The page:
Scientists start cloning horses in bid to save rare breed from extinction

A horse has been successfully cloned sparking hope the rare species can be rescued.

The Przewalski’s horse – which is considered the last species of 'wild horse' in the world – was cloned by scientists in a zoo in the US, reports Metro.

On August 6, the horse was cloned and a cloned foal was born.

Przewalski’s horses which are critically endangered species are born in Mongolia and China became extinct in the wild.

However, they were able to be reintroduced through a breeding program in captivity, according to Metro.

The cloned foal was born at San Diego zoo to a surrogate mother.

Scientists used a 40-year-old cryopreserved DNA for the cloning process.

"The work to save endangered species requires collaborative and dedicated partners with aligned goals," said Paul A. Baribault, president/CEO of San Diego Zoo Global.

"We share in this remarkable achievement because we applied our multidisciplinary approach, working with the best scientific minds and utilizing precious genetic material collected and stored in our wildlife DNA bio bank," he added.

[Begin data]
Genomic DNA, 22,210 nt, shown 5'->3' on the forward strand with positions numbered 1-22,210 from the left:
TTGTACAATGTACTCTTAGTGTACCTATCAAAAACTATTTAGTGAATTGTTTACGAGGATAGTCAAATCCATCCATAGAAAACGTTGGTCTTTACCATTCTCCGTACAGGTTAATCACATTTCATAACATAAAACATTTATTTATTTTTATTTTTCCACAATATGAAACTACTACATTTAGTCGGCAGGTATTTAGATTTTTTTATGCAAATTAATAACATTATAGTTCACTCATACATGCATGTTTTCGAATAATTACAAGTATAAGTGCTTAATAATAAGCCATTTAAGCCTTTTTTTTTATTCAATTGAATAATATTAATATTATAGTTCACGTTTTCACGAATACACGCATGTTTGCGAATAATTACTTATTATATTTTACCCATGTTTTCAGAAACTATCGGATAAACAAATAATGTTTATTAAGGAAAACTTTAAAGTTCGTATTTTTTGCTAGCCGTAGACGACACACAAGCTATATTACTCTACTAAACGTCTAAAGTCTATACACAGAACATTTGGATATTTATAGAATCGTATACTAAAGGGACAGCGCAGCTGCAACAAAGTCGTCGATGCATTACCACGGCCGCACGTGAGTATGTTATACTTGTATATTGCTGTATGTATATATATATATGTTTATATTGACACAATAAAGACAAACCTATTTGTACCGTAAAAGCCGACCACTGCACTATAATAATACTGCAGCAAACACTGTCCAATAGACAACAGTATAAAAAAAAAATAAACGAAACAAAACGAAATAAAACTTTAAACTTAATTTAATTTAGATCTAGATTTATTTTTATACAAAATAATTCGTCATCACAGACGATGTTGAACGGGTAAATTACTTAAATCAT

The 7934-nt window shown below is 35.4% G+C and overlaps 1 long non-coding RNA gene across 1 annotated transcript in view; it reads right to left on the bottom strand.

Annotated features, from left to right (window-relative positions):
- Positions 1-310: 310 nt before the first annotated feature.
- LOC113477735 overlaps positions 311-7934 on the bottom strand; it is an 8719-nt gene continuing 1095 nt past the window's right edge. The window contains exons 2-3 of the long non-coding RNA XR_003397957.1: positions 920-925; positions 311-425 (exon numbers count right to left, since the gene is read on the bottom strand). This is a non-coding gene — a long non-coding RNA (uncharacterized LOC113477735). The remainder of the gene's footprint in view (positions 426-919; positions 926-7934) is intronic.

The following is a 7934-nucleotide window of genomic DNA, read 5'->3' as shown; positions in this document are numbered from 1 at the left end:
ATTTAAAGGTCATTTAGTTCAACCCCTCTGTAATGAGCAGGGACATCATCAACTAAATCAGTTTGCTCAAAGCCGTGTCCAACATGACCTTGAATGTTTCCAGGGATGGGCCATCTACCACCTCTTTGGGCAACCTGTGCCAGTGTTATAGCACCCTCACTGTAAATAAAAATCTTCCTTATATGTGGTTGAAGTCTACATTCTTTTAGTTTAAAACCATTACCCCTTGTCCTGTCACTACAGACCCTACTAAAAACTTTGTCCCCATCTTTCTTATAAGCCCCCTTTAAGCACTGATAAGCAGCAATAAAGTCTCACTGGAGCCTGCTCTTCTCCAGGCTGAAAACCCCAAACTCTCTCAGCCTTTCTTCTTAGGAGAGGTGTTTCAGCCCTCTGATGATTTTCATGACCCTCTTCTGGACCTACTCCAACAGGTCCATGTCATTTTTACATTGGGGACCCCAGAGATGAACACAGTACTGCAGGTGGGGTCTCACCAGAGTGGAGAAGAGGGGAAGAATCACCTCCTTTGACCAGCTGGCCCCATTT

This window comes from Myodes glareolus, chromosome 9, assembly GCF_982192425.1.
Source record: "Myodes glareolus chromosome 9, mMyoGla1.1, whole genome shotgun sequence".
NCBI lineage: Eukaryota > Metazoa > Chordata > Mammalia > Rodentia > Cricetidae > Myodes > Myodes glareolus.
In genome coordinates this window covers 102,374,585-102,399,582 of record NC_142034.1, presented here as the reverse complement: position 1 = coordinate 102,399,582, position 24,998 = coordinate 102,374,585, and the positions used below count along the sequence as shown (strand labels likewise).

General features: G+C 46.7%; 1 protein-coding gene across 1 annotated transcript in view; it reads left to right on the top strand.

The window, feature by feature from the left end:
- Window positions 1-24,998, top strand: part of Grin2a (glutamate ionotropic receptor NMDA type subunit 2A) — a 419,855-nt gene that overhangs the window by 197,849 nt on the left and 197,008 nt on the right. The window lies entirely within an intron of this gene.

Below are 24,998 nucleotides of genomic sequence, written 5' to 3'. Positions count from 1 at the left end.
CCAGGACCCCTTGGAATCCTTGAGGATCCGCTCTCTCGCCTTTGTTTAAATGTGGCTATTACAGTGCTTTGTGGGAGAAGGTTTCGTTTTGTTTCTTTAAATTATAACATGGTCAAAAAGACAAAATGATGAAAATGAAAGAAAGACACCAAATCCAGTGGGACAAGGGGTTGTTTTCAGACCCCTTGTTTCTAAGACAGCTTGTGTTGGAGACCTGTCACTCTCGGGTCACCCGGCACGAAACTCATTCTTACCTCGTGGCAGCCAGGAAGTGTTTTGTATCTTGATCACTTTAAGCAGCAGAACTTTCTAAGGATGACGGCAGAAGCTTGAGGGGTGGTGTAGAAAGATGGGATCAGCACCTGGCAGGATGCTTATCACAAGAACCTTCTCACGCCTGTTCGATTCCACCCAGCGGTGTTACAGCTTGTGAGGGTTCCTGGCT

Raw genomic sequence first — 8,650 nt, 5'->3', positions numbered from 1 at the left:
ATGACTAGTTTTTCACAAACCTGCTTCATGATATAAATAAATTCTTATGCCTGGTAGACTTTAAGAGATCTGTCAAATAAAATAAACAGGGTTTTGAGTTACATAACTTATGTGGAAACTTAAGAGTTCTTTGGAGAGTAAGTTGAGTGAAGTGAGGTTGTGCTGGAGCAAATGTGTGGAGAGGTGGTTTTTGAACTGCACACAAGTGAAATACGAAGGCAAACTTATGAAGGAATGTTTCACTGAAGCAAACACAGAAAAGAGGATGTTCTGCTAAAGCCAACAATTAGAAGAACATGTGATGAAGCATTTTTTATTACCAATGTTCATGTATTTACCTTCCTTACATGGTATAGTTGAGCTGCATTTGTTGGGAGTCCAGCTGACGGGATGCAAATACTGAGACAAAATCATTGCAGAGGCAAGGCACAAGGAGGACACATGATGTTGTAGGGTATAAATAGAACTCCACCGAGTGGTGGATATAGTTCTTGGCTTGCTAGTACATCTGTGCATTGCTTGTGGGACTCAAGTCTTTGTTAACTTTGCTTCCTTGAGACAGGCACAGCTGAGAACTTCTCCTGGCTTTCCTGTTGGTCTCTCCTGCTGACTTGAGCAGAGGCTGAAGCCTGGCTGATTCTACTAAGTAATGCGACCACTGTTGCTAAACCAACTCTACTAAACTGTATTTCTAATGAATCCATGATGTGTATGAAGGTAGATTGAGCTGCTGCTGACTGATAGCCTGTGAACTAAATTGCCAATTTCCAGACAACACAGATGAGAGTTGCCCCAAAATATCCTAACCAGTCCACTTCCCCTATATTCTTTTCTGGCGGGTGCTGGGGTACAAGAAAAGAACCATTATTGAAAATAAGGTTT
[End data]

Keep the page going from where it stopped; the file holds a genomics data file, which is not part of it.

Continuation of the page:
Kurt the clone could save the species as scientists hope to transfer him into a breeding program.

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He will then be able to infuse genetic diversity into the herd which could bring back the rare horse population.

"This colt is expected to be one of the most genetically important individuals of his species," said Bob Wiese Ph.D., chief life sciences officer at San Diego Zoo Global.

"We are hopeful that he will bring back genetic variation important for the future of the Przewalski’s horse population."

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Metro reported the US zoo said: "Advanced reproductive technologies are relatively standard for domestic horses and cattle. However, there have been few attempts to work with endangered species.

"The successful birth of this foal demonstrates how these techniques can be used for conservation efforts, today and into the future."

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